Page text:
The Lion's Lady - Julie Garwood

My ignorance is incredibly embarrassing sometimes but, yet, I still feel the need to share.


My entire knowledge and opinion of Native American indians is derived from one singular experience in my life; watching "Dances with Wolves" in my 7th grade American History class.

I suppose I learned about American Indians from textbooks while in school. I vaguely remember making feather hats and discussing the importance of American Indians during Thanksgiving.

I don't really remember all of those specifics though, all I really remember is the all the scalping and hollering in that dang movie during that fateful week of 7th grade. I solidly formed my opinion then, that Indians were bad, savage and ugly. I felt it very strongly that all Native Americans were barbaric savages. What can I say? I was 12. I could not fathom why one would kill someone so brutally simply because they pulled a wagon across a big field of nothing, never mind trails of tears or that the wagon was heaped with hides.

Obviously, I'm a bit more seasoned now, a smidge wiser and certainly less naive. Not that I have been ravenous to learn any additional information about Native Americans, but I get the tragedy of it all in a way that my 7th grader brain could not have grasped.

So fast-forward to this book, which I have coincidentally read while listening to Thirteen Moons: A Novel, and get that I was astonishingly interested, delighted and awed by Christina's background and subsequent story. In fact, I loved the prologue, her background and her introduction/reaction to the ton. An English born "princess", raised by Native Americans and thrust upon society at the age of 18 after learning 2 languages, manners and an entirely new culture in two years? I would have never read a book whose jacket touted my heroine as 'raised by indians'. Julie Garwood, bless her, opened a new window for me. In fact, she ripped those shutters right off.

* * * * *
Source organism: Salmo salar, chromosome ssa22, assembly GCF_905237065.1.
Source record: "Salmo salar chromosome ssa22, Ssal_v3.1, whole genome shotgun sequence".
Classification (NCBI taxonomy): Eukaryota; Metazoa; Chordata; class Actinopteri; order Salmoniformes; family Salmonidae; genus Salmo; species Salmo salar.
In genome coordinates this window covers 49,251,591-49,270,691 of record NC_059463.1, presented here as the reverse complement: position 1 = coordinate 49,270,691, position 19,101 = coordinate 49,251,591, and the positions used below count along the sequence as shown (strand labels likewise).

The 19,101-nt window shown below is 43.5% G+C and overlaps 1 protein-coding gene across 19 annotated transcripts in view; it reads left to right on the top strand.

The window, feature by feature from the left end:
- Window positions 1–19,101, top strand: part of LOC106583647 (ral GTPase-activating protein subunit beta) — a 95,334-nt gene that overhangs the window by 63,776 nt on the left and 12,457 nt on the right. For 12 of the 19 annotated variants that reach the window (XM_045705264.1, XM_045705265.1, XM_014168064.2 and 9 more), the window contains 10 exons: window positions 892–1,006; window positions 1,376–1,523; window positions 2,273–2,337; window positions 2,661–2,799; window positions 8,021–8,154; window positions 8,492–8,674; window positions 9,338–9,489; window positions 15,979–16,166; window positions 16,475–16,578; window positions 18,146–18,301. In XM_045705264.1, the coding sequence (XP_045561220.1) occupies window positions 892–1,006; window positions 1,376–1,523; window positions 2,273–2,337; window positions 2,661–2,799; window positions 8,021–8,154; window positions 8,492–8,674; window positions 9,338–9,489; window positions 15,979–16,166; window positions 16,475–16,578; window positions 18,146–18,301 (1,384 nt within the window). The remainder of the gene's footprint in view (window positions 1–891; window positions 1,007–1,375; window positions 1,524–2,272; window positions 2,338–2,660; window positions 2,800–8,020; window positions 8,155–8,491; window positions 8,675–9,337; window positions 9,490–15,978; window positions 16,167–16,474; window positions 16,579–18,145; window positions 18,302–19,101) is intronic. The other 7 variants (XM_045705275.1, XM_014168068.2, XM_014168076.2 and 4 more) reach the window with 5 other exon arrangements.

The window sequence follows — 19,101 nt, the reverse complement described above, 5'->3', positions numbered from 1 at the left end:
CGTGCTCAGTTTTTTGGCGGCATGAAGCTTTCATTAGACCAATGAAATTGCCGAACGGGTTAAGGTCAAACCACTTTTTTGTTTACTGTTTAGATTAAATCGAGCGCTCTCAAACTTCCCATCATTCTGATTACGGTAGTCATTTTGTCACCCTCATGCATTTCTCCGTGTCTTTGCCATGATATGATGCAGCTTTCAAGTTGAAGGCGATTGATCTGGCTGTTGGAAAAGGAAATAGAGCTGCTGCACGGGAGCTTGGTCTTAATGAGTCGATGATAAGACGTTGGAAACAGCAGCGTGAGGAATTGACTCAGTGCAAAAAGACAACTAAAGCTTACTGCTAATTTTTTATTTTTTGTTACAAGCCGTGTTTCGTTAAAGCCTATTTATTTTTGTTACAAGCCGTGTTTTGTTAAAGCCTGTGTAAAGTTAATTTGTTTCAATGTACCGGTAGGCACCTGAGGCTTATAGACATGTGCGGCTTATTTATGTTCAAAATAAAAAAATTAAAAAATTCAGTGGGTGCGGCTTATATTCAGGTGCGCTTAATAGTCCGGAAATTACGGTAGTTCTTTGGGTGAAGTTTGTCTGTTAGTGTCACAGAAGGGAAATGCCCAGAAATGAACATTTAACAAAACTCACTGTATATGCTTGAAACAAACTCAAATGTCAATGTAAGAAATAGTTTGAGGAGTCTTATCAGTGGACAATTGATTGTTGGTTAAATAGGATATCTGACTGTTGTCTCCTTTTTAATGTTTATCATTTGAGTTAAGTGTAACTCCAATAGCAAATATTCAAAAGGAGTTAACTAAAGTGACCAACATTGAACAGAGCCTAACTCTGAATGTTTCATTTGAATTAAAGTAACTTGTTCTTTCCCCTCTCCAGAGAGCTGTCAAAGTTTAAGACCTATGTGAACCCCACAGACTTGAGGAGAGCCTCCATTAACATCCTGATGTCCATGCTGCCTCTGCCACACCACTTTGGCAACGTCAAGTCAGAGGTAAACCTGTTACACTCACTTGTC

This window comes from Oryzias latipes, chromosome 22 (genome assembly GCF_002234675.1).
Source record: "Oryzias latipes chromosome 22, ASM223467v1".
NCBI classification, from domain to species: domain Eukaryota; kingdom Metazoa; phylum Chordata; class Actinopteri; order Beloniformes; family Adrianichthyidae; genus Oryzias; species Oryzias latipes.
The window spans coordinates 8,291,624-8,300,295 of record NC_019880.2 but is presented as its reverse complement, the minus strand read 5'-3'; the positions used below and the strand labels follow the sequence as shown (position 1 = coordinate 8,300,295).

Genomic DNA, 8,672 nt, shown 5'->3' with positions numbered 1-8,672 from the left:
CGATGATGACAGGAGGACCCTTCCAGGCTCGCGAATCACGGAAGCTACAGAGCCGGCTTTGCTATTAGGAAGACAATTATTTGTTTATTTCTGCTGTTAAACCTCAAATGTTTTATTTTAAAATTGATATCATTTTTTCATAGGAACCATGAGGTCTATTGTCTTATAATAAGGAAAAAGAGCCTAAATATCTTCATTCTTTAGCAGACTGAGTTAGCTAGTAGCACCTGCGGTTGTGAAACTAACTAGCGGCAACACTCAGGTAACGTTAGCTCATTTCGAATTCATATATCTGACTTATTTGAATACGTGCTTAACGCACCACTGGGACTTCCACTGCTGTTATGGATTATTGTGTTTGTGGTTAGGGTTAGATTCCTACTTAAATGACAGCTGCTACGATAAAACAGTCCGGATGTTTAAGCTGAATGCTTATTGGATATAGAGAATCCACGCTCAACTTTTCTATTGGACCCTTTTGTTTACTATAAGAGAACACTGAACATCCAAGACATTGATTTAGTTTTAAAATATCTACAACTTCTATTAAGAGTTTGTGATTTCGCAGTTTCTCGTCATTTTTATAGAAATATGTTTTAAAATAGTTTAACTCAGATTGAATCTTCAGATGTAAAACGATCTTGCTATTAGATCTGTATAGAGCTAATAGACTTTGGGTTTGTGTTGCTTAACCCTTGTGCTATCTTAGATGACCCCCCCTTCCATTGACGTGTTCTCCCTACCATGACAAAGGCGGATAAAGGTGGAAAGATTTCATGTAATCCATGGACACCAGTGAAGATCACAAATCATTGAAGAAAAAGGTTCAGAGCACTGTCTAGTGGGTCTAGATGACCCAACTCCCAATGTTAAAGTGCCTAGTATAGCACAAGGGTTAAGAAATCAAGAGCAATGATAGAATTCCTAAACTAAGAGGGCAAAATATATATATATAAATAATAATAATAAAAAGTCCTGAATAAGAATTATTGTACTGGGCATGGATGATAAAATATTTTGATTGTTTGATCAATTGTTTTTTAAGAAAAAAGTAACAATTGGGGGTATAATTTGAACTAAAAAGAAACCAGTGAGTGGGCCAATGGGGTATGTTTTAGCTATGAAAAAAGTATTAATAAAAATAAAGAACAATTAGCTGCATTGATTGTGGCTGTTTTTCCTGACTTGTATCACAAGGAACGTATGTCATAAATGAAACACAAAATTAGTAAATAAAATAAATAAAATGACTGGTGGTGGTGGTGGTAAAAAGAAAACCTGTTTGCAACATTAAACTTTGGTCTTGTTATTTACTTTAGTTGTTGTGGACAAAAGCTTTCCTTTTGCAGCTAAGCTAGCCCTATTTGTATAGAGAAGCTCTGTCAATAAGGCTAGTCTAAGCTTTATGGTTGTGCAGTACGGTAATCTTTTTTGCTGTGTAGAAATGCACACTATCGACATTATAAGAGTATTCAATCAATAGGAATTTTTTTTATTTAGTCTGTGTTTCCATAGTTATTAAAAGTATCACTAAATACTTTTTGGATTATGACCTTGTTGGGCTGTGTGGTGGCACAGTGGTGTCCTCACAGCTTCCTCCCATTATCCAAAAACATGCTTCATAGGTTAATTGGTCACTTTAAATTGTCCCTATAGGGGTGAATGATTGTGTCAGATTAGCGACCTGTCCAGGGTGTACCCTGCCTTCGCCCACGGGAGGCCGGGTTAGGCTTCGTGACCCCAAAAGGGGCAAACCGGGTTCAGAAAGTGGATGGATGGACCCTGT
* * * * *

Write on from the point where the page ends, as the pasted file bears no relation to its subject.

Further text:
Truly, this was a very well-crafted book. It held intrigue without all of the angst that is typically found in books with a revenge-ish plot. We did not have to plod through the tense voice of the villain. Save Aunt Patricia, who really just spat a lot ugliness, could never really gain an ally to make her sinister. what we are left therefore, is a love-story forged from pretense but nevertheless unfolded and grew despite confusing and difficult differences.

Swoonworthy moment: "Then marry me. Now,"

And if you want to know why that is so delicious, you'll just have to read it for yourself.